Another area of computer use in education, and a recent development, comes from a noneducational field noted for its extravagant claims: artificial intelligence (AI)/intelligent computer-assisted instruction (ICAI). Proponents of artificial intelligence view the computer as “knowing” something in a more literal sense. In theory, the computer would, for example, understand the content to be learned, the goals of the student, and the ongoing cognitive states of the student, with regard at least to his or her progress in learning what is to be taught. In a sense, then, the computer’s knowing what the child can do with it is an explicit design goal. Again, success of the ICAI system can be measured in terms of a certain type of predictability. From the standpoint of technology, the ICAI approach and related “expert-systems” (or, more modestly, “paraprofessional-systems”) approaches are radically different from the two referred to above, the drill-and-practice and the creative-programming approaches. From the dignity perspective, however, the differences are not that clear, although very few systems have actually been implemented for children, and even fewer have been explored in real-life settings. At the content level, the computer knows what the child will learn if the system is successful, similar to the situation with drill and practice, although the teaching methodology is quite different.

At the level of having an effect on the way a child might learn to think about problems, ICAI is basically an empirically unexplored area. It is easy to consider ways in which, for example, paraprofessional systems could be designed to teach either overtly or implicitly a manner of approaching some domain of problems, rather than or in addition to specific success in solving problems in that domain. However, the basis of such systems so far consists of explicit rules and algorithms for combining them. Given this deterministic type of system, no matter how complex, it is likely that the way in which a child learned to think and solve problems like the “expert” would be predictable. The computer would know.


In the above examples, arguments can be made that what the systems teach is worth teaching. This is not the issue. Any content materials can be taught in a variety of ways. The issue is whether these genres of activity between the computer and the child have side effects that are inimical to the child’s exploring ideas and feelings that go beyond those comprehensible to computers, and do so in a manner of exploration that goes beyond the information-processing style of problem solving embodied in computers.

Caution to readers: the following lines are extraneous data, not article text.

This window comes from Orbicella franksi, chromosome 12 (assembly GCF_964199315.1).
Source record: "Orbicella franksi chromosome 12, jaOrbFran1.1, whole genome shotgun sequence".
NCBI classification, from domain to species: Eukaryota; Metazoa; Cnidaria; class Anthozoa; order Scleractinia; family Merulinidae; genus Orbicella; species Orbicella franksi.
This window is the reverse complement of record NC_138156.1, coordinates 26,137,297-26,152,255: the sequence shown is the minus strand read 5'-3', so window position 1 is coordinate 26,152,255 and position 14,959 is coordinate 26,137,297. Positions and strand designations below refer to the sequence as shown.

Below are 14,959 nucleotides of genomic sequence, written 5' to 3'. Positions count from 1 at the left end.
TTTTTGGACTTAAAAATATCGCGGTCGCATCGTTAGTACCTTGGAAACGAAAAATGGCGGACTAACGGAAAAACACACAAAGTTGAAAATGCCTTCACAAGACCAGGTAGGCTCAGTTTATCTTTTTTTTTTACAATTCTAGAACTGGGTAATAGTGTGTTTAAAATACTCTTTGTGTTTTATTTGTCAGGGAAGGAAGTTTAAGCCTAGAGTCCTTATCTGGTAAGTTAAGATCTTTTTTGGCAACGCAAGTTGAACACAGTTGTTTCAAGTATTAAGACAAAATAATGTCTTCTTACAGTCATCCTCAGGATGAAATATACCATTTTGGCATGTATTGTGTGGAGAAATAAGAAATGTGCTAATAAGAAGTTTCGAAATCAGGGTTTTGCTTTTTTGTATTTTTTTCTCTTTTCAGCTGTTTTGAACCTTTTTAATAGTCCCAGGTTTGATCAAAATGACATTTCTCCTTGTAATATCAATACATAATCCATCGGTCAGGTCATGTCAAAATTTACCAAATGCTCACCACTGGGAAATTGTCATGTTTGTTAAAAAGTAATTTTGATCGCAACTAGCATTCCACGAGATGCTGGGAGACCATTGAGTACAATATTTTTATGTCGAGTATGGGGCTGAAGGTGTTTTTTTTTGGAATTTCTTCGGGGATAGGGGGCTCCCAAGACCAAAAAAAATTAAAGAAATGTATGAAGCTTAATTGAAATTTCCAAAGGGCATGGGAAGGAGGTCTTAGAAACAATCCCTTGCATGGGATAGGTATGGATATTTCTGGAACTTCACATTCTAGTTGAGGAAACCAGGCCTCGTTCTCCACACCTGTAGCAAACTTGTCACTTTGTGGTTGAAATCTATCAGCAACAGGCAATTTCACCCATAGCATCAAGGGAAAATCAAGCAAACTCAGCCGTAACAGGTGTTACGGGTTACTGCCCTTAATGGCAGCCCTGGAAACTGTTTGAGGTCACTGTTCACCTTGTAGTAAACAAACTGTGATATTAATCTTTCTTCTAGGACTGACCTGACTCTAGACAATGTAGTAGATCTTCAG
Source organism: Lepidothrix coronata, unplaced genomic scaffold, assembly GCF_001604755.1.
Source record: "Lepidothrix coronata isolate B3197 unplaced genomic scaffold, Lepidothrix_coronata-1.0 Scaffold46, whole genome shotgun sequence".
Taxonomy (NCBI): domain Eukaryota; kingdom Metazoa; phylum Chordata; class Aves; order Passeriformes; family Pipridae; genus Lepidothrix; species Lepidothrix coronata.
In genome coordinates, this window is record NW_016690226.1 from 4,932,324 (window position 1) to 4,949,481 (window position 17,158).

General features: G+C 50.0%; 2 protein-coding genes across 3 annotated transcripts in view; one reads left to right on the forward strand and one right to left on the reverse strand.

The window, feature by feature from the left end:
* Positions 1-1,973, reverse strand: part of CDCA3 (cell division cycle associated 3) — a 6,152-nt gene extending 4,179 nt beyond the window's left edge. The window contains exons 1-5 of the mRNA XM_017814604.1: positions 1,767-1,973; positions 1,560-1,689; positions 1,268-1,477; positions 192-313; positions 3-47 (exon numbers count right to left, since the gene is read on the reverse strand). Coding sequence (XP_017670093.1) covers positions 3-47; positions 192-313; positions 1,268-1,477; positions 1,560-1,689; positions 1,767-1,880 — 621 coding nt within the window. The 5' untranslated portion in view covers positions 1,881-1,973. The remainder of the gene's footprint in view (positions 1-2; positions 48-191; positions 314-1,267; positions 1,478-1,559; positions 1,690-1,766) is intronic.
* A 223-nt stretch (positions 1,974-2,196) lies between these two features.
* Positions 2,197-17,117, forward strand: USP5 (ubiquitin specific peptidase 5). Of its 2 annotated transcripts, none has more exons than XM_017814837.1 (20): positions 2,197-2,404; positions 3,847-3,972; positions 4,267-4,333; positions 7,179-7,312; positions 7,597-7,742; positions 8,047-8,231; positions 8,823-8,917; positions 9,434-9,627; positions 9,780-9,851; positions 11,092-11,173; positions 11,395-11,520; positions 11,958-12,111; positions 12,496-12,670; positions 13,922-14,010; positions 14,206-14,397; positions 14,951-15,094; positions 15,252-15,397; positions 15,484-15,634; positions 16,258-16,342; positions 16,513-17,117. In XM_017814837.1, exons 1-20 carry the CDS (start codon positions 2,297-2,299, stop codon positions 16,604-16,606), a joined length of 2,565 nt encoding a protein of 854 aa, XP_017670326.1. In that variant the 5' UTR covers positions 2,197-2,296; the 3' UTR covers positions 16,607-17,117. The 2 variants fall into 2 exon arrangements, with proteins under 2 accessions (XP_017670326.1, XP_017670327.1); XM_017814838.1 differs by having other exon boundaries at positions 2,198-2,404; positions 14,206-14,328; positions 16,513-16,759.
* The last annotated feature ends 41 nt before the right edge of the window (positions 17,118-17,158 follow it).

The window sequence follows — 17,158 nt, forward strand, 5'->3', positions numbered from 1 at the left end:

My assumption is that dignity is a desideratum. The above descriptions of several computer uses in education show that those uses do not exploit the computer’s potential to foster dignity either fully or at all. Whether these uses are a boon, a bust, or Big Brother is not the issue. The point is that they are not conceptualized in terms of the type of creativity that is based on computeristic unpredictability. This does not mean they should be replaced. What it does mean is that there is considerable room in the world of exploring the uses of computers in education for a different type of system with different starting assumptions, and different effects. There is room for the type of computer in education where the computer does not and cannot know what you can do with it.


A paradigm we are exploring is intended to fit into the “computer does not know” category, in contradistinction to the ways computers are generally used in education. The term Making a Scene will be used to refer to the general environment and point of view we are implementing. This making-a-scene paradigm has not as yet been explored in detail. It is based on the use of a child-controlled multimedia computer system, including voice, video disc and VCR, audio cassette, animation, graphics, and a language named “Handy.” The focus is on how the child can use the technology in an expressive way, rather than on the technology itself. The goal is to enable the child to be creative and self-expressive using the computer, but in areas that are not intrinsically related to computeristic concepts, and that cannot be expressed computeristically—ways that, in short, defy computeristic limitations.